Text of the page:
Making blood from skin cells does not require the middle step of changing a skin stem cell into a pluripotent stem cell
Sunday, 07 November 2010
In an important breakthrough, scientists at McMaster University have discovered how to make human blood from adult human skin.
The discovery, published in the prestigious science journal Nature today, could mean that in the foreseeable future people needing blood for surgery, cancer treatment or treatment of other blood conditions like anaemia will be able to have blood created from a patch of their own skin to provide transfusions. Clinical trials could begin as soon as 2012.
Mick Bhatia, scientific director of McMaster’s Stem Cell and Cancer Research Institute in the Michael G. DeGroote School of Medicine, and his team of researchers have also shown that the conversion is direct. Making blood from skin does not require the middle step of changing a skin stem cell into a pluripotent stem cell that could make many other types of human cells, then turning it into a blood stem cell.
“We have shown this works using human skin. We know how it works and believe we can even improve on the process,” said Bhatia.
“We’ll now go on to work on developing other types of human cell types from skin, as we already have encouraging evidence.”
The discovery was replicated several times over two years using human skin from both young and old people to prove it works for any age of person.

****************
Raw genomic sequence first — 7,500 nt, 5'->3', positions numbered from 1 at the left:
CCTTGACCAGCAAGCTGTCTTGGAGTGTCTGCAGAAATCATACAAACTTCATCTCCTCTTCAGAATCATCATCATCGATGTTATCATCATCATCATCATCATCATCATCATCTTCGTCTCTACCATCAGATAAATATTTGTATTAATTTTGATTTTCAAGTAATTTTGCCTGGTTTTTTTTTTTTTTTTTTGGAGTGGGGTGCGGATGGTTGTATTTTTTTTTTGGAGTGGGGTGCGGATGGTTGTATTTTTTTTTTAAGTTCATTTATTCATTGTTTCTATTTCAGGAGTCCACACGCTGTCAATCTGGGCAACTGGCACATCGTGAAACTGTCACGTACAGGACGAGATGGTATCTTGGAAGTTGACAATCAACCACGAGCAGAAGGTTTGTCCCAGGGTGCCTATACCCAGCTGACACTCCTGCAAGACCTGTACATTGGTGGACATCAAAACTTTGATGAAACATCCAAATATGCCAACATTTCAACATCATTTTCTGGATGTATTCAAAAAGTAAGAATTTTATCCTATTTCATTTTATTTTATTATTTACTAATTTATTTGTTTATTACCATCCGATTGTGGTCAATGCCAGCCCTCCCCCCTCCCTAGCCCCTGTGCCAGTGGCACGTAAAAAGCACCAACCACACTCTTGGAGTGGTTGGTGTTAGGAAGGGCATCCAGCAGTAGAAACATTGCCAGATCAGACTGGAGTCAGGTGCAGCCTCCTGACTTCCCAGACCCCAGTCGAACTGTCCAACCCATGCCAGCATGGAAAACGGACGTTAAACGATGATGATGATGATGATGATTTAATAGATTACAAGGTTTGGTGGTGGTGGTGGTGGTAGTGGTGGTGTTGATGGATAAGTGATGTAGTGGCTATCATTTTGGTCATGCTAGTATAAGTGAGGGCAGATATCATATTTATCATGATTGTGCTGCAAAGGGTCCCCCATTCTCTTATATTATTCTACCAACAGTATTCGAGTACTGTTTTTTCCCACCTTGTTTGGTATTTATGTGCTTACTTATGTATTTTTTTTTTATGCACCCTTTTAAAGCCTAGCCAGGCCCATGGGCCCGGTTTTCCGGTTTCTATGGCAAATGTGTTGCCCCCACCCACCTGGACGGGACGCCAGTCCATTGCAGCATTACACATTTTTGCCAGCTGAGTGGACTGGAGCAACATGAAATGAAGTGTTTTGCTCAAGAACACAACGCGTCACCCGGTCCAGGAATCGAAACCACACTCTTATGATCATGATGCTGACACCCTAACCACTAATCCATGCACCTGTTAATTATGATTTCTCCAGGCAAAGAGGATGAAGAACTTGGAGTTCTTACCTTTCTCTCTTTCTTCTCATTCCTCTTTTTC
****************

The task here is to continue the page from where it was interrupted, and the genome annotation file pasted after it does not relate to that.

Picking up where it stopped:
This research was funded by the Canadian Institutes of Health Research, the Canadian Cancer Society Research Institute, the Stem Cell Network and the Ontario Ministry of Research and Innovation.
“CIHR is proud to invest in the excellent research that is being undertaken by Mick Bhatia’s laboratory at the Stem Cell and Cancer Research Institute at McMaster University,” said Alain Beaudet, president of the Canadian Institutes for Health Research.
“The Bhatia research effort is building on significant findings in recent years, which have shown that human skin cells can be reprogrammed into pluripotent cells that have the potential to become all cell types."
"The pioneering findings published today are the first to demonstrate that human skin cells can be directly converted into blood cells, via a programming process that bypasses the pluripotent stage. Producing blood from a patient’s own skin cells, has the potential of making bone marrow transplant HLA matching and paucity of donors a thing of the past.”
John Kelton, haematologist and dean and vice-president of health sciences for McMaster University said:
“I find this discovery personally gratifying for professional reasons.”
"During my 30 years as a practicing blood specialist, my colleagues and I have been pleased to help care for cancer patients whose lives were saved by bone marrow transplants. For all physicians, but especially for the patients and their families, the illness became more frustrating when we were prevented from giving a bone marrow transplant because we could not find a perfect donor match in the family or the community.”
“Dr. Bhatia’s discovery could permit us to help this important group of patients.”
Source: McMaster University
Contact: Veronica McGuire
Direct conversion of human fibroblasts to multilineage blood progenitors
Eva Szabo, Shravanti Rampalli, Ruth M. Risueño, Angelique Schnerch, Ryan Mitchell, Aline Fiebig-Comyn, Marilyne Levadoux-Martin & Mickie Bhatia
Nature advance online publication 7 November 2010, doi:10.1038/nature09591
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